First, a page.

Friday Update for 2021-01-29: Coopetition
Herewith three items of pandemic news you may have missed recently: The South African variant shows up in the US; pharma giants are helping each other out; and Novavax reads out preliminary results. Plus news briefs and a frippery.
Novavax preliminary results
Yesterday Novavax reported early results from Phase III trials in the UK and South Africa. Both are interesting in that they provide the first data out of controlled trials as to how vaccines perform against the emerging SARS-CoV-2 variants. (Johnson and Johnson’s report today adds more detail to the variant picture.)
These Novavax trials started in September. Efficacy in the 15,000-strong UK trial was 90%, whereas in South Africa (4,400 volunteers) it was only 49%. Over 90% of the infected South African study participants whose viral DNA was sequenced were carrying the highly infectious B.1.351 variant that has all but taken over the pandemic scene in that country.
Both studies involved relatively small numbers of cases — 62 in the UK and 29 in SA — so their predictive power is modest.
Notably, two (6%) of the cases in the South African study population were people infected with HIV. When data from these two subjects are excluded, the Novavax candidate had an efficacy of 60%.
Novavax said it is already at work on a tweaked vaccine that should do a better job against B.1.351 (as are Moderna and BioNTech).
The high efficacy in the UK is good news, because it means the vaccine candidate performed well against the B.1.1.7 variant that was first isolated in the UK and is now dominant there.
Novavax has a Phase III trial running in the US, and has its challenges getting people signed up at this late date. It is not known whether the company will wait for the US study to read out before applying for an EUA, or whether it might judge the data in hand sufficient to apply to the FDA.
Here is more coverage on the Novavax results from NY Times and from Derek Lowe (who also examines the J&J data).
Pharma giants helping out competitors
Normally I’m suspicious of news that a large corporation — in any industry — has announced actions for the public good. The very structure and charters of corporations require them to put no goals ahead of making a profit for shareholders. But for this story I’m inclined to let my guard down just a bit.
Three days ago Reuters reported that Sanofi had inked a deal with Pfizer to help manufacture 100 million doses of the latter’s Covid-19 vaccine, Comirnaty, for European distribution. Remember, Sanofi last month suffered a delay in their own vaccine development push in collaboration with GSK.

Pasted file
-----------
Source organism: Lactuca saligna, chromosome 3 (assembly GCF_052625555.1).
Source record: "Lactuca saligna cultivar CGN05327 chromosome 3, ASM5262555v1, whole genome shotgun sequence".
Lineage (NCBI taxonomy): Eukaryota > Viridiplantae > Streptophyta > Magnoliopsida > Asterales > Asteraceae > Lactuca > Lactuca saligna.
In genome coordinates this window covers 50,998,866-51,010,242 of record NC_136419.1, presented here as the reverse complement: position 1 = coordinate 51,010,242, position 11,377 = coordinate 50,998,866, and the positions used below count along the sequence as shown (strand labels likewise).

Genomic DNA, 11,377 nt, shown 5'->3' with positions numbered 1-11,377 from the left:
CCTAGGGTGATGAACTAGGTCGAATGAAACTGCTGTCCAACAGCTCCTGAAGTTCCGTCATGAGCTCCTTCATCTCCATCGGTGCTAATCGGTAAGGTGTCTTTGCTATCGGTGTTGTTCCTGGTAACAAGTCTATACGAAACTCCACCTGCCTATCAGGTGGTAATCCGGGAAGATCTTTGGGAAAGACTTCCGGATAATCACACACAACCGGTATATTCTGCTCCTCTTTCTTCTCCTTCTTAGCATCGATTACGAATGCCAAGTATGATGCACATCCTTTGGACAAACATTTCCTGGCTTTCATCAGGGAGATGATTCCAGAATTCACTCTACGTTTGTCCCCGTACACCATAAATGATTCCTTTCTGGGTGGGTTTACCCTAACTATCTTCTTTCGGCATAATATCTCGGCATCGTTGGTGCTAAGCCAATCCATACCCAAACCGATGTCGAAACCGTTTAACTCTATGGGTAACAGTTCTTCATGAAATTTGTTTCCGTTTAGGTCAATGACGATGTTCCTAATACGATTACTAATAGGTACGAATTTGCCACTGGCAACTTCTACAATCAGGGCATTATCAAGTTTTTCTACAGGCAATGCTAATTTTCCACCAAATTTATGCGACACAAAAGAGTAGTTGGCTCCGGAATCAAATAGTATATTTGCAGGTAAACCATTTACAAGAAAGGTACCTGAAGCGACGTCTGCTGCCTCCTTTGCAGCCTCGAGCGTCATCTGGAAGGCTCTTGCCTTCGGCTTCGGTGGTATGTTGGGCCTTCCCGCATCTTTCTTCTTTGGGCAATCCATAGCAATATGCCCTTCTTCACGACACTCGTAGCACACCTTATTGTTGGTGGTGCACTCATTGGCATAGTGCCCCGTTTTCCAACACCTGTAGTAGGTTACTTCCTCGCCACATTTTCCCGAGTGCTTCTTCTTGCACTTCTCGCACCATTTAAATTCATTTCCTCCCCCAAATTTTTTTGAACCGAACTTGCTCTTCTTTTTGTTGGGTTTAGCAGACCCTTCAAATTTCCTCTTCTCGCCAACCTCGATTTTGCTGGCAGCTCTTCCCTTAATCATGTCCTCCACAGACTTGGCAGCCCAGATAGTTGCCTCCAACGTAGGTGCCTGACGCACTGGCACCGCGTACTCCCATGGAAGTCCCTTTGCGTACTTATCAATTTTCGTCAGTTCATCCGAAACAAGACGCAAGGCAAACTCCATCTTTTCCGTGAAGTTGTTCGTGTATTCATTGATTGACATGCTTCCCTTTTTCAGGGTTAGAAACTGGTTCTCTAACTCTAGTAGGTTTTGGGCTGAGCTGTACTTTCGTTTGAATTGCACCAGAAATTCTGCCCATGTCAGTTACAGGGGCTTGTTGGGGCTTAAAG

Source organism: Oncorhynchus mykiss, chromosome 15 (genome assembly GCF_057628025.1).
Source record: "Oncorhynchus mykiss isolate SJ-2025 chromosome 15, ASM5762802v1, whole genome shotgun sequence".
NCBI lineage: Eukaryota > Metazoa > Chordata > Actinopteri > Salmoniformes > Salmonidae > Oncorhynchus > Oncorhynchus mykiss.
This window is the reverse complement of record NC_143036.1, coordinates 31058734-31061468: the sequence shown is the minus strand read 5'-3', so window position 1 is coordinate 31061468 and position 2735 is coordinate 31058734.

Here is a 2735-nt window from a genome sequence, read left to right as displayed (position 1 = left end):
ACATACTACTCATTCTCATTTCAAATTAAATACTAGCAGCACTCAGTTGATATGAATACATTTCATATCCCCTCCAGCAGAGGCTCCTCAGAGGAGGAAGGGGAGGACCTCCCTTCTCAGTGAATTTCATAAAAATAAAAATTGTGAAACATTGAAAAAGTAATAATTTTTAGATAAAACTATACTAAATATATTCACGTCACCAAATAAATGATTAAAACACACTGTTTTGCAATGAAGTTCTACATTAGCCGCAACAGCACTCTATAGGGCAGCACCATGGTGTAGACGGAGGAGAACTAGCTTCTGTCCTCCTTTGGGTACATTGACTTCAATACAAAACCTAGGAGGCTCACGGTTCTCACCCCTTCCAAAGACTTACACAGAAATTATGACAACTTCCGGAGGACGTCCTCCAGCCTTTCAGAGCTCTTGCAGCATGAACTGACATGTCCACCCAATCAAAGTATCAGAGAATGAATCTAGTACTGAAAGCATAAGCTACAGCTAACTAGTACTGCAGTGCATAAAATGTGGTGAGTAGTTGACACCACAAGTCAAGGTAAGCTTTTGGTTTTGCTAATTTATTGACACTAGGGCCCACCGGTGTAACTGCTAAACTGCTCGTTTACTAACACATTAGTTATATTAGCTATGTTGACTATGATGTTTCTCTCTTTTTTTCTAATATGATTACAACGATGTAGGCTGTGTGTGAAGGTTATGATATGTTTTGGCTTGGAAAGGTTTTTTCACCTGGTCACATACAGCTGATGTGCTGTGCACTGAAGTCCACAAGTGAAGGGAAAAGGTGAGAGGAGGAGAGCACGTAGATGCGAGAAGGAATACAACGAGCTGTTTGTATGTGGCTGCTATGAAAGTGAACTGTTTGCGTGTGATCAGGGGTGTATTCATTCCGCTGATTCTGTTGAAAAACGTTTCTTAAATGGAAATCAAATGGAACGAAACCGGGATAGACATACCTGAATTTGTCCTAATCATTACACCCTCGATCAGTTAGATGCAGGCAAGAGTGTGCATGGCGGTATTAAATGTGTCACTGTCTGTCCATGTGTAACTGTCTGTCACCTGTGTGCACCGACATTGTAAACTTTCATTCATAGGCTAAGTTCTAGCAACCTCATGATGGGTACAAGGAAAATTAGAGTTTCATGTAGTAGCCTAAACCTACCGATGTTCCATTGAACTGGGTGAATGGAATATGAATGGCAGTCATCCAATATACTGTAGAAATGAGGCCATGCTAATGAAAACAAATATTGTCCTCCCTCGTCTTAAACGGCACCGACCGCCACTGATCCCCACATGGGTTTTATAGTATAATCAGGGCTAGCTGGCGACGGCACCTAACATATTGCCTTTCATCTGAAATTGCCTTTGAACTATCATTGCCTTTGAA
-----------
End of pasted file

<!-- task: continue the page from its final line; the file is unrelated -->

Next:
And yesterday we learned that Novartis, not to be left out of the party, is in discussions with “several” vaccine makers about helping with production of vaccines and/or supplies for Covid-19 tests.
Word that the Biden administration is planning to invoke the Defense Production Act may have helped the Sanofi and Novartis decide to jump before they get pushed. Of course the administration wants to get more vaccine manufactured faster, but it is far from clear that coercing companies with the DPA would accomplish this. The first doses of Comirnaty made with Sanofi’s assistance probably won’t get into European arms much before August.
South African virus variant found in the US
We knew it was just a matter of time. The highly transmissible B.1.351 variant of SARS-CoV-2, first isolated in South Africa, has shown up in two people in South Carolina. Neither had traveled to any region where B.1.351 has been detected. They do not know each other and live far apart, so the supposition is that B.1.351 is circulating in the community now.
With B.1.351 being so hard on immunity via natural infection and on the first wave of Covid-19 vaccines (see the Novavax story above and the news out of Johnson and Johnson earlier today), it is more incumbent on us than ever to stay home, to keep distance, and to mask up. In fact double masking might be a good idea. I just purchased Badger Seal mask fitters from TabSynth (pictured, click to enlarge) to make any cloth or paper mask fit and work better.
- Europe authorizes AstraZeneca — Despite German authorities requesting that the Oxford / AZ vaccine not be authorized for use in seniors, because of a lack of data on its safety and efficacy in that cohort, today the EU authorized the vaccine for all adults.
- Update on low dead-space syringes — Manufacturers of syringes are now scrambling to produce more of the specialty models that are capable of squeezing a 6th dose out of Pfizer’s 5-dose vials. This is another area where the Biden administration wants to use the Defense Protection Act. The Fierce Pharma article linked above reports that Pfizer will only be allowed to count 6 doses per vial for shipments in which it includes low dead-space syringes.
The reward for your patience: the frippery today is the Astronomy Picture of the Day. This NASA site, coded to venerable Web 1.0 standards, has looked the same since 1995. APOD claims to be the largest collection of (profusely and professionally!) annotated astronomy pictures on the Net. It is translated (sometimes a few days later) into something north of 20 languages. The photo at top left — click for a larger version, then hit the Back link to return here — is the central portion of the galaxy known as M66. The light you see left the general vicinity of that galaxy 35 million years ago, around the time that grasses emerged on earth from their predecessor angiosperms and began to spread over the land.
[ Note added 2021-01-30: ] This table appeared in a tweet by Yale immunologist Akiko Iwasaki (@VirusesImmunity on Twitter). Click for a larger version. It is a good compact summary of the J&J results; wish I had thought of presenting the data this way.
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